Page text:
SGravity Assist Using the gravitational pull of a celestial body to gain or lose orbital velocity.
SGravitational field strengthWeight per unit mass. Weight per kilogram. (Nkg -1 )
SGravity Turn A spacecraft takes a slight turn when it reaches a certain altitude after a vertical launch. This minimises the effect of the gravitational pull of the body on the spacecraft, allowing it to reach a certain horizontal speed for its desired orbit.
SHohmann Transfer The movement of a spacecraft from one circular orbit to another by gaining or losing orbital velocity.
SIon Drive Ion thrusters accelerate ions in an electric field to generate thrust rather than burning fuel. They only require a small amount of fuel to do this.
SKepler’s 3 rd Law As the orbital radius increases, the orbital period also increases.
SMoon A natural object that orbits a planet.
SOrbital Period The time taken to go around the Sun in one full revolution, or the time taken for a moon to go once around a planet etc
SOrbital Radius The distance between the centre of an object and the centre of the body it is orbiting.
SPlanet An object that does not undergo nuclear fusion but orbits a star.
SSolar System A central star orbited by planets.
SStar A large ball of hot gases that is undergoing nuclear fusion and emitting electromagnetic radiation
SSun The star at the centre of our solar system.
SUniverse Consists of many galaxies separated by empty space.
EAlternating Current (A.C.) An electric current which constantly changes direction and it's magnitude (size).
EAmmeter A component used to measure the current in a circuit.
EBattery A collection of two or more cells.
EBulb/Lamp A component that converts electrical energy to light energy.
ECell A component used to power a circuit.
EDirect Current (D.C.) The flow of electrons or charge in one direction only. Current which only flows direction in the circuit.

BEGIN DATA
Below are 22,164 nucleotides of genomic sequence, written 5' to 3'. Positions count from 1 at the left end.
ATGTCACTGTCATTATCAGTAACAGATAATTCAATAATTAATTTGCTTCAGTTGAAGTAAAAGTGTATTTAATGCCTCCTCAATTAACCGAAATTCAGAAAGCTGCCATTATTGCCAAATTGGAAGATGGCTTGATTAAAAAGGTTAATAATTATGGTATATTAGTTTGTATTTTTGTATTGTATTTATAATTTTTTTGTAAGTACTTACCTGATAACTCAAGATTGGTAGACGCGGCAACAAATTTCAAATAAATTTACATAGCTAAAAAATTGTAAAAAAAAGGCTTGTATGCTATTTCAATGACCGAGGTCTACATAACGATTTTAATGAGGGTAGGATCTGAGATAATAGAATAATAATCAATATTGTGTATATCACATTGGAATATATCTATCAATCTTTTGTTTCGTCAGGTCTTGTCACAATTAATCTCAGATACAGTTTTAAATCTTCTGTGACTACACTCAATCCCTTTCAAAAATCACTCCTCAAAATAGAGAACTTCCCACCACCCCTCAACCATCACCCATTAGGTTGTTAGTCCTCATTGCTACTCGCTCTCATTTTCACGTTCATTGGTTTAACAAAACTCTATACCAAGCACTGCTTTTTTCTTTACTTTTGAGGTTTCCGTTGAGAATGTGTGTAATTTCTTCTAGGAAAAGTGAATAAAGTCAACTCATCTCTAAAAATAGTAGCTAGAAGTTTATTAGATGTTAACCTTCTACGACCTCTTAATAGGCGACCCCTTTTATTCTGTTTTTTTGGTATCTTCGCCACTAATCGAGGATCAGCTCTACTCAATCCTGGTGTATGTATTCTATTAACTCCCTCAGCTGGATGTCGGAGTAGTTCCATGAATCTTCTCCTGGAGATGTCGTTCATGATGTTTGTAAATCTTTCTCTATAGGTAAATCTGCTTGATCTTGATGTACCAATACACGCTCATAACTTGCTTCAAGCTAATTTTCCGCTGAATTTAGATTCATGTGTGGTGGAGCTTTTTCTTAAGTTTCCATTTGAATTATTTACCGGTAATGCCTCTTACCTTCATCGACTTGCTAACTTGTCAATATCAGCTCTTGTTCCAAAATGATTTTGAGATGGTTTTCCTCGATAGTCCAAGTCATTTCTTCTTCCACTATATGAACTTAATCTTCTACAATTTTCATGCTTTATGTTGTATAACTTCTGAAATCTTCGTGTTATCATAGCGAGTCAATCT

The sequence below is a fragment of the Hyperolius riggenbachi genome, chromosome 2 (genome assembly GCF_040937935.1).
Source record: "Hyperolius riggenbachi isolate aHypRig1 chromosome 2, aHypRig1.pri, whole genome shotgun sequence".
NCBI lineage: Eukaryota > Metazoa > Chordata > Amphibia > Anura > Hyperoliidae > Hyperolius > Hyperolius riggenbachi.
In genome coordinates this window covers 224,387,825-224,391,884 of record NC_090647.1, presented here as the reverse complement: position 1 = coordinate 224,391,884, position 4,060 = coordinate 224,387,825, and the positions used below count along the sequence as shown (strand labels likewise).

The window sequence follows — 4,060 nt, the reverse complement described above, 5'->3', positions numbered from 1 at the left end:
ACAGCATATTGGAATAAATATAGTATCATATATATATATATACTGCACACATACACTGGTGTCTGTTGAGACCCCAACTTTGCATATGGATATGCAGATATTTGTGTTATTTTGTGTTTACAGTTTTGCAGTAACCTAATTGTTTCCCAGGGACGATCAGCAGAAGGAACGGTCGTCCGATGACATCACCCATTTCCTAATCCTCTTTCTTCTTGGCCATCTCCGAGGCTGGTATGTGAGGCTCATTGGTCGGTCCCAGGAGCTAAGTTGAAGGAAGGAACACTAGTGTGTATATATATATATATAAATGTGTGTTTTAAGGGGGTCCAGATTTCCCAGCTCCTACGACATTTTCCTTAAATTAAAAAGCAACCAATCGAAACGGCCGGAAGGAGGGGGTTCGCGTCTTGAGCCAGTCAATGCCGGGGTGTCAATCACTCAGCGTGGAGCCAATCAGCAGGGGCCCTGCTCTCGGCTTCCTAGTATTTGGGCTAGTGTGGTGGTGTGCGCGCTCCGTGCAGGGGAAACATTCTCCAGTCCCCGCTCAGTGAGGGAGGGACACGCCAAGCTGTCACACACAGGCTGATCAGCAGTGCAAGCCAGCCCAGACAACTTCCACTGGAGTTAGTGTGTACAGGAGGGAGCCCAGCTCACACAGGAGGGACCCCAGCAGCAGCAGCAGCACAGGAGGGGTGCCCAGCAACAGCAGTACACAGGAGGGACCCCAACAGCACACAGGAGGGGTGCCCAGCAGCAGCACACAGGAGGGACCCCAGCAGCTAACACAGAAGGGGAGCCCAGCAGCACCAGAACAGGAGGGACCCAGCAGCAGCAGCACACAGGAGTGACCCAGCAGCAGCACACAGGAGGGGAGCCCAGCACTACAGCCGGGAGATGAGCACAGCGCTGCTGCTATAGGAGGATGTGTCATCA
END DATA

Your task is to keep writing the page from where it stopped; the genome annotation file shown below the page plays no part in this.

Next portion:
EElectric Field A force field that surrounds any electric charge, causing a charge to experience a force.
EElectrical Current The electric charge transferred per second.
EMains Voltage The voltage supplied to any electrical device plugged into the mains. In the UK, this is 230 V.
ENon-Ohmic Conductor A component that does not obey Ohm’s law.
EOhm’s Law For a fixed temperature, the voltage across a conductor is directly proportional to the current passing through it.
EOhmic Conductor A component that obeys Ohm’s law.
EOhmmeter A device used to measure the resistance of a circuit component.
EParallel Circuit A circuit in which there is more than one path (branch) for the current to flow.
EPotential Difference (Voltage) The energy supplied to each coulomb of charge that passes through a power supply.
EResistance The opposition to a current or electron flow.
EResistor A component that opposes the flow of current.
ESeries Circuit A circuit in which all components are connected one after the other and there is only one path for the current to flow.
ESwitch A component that allows a circuit to be turned on/off.
EVariable Resistor A component that allows the flow of current in a circuit to be changed.
EVoltmeter A device used to measure the voltage across a circuit component.
PoMAbsolute Zero The temperature at which the pressure in a substance is zero. This occurs at -273 °C (or 0 K), where we assume that the average kinetic energy of the particles is zero.
PoMCondensing The process by which a gas changes state to a liquid.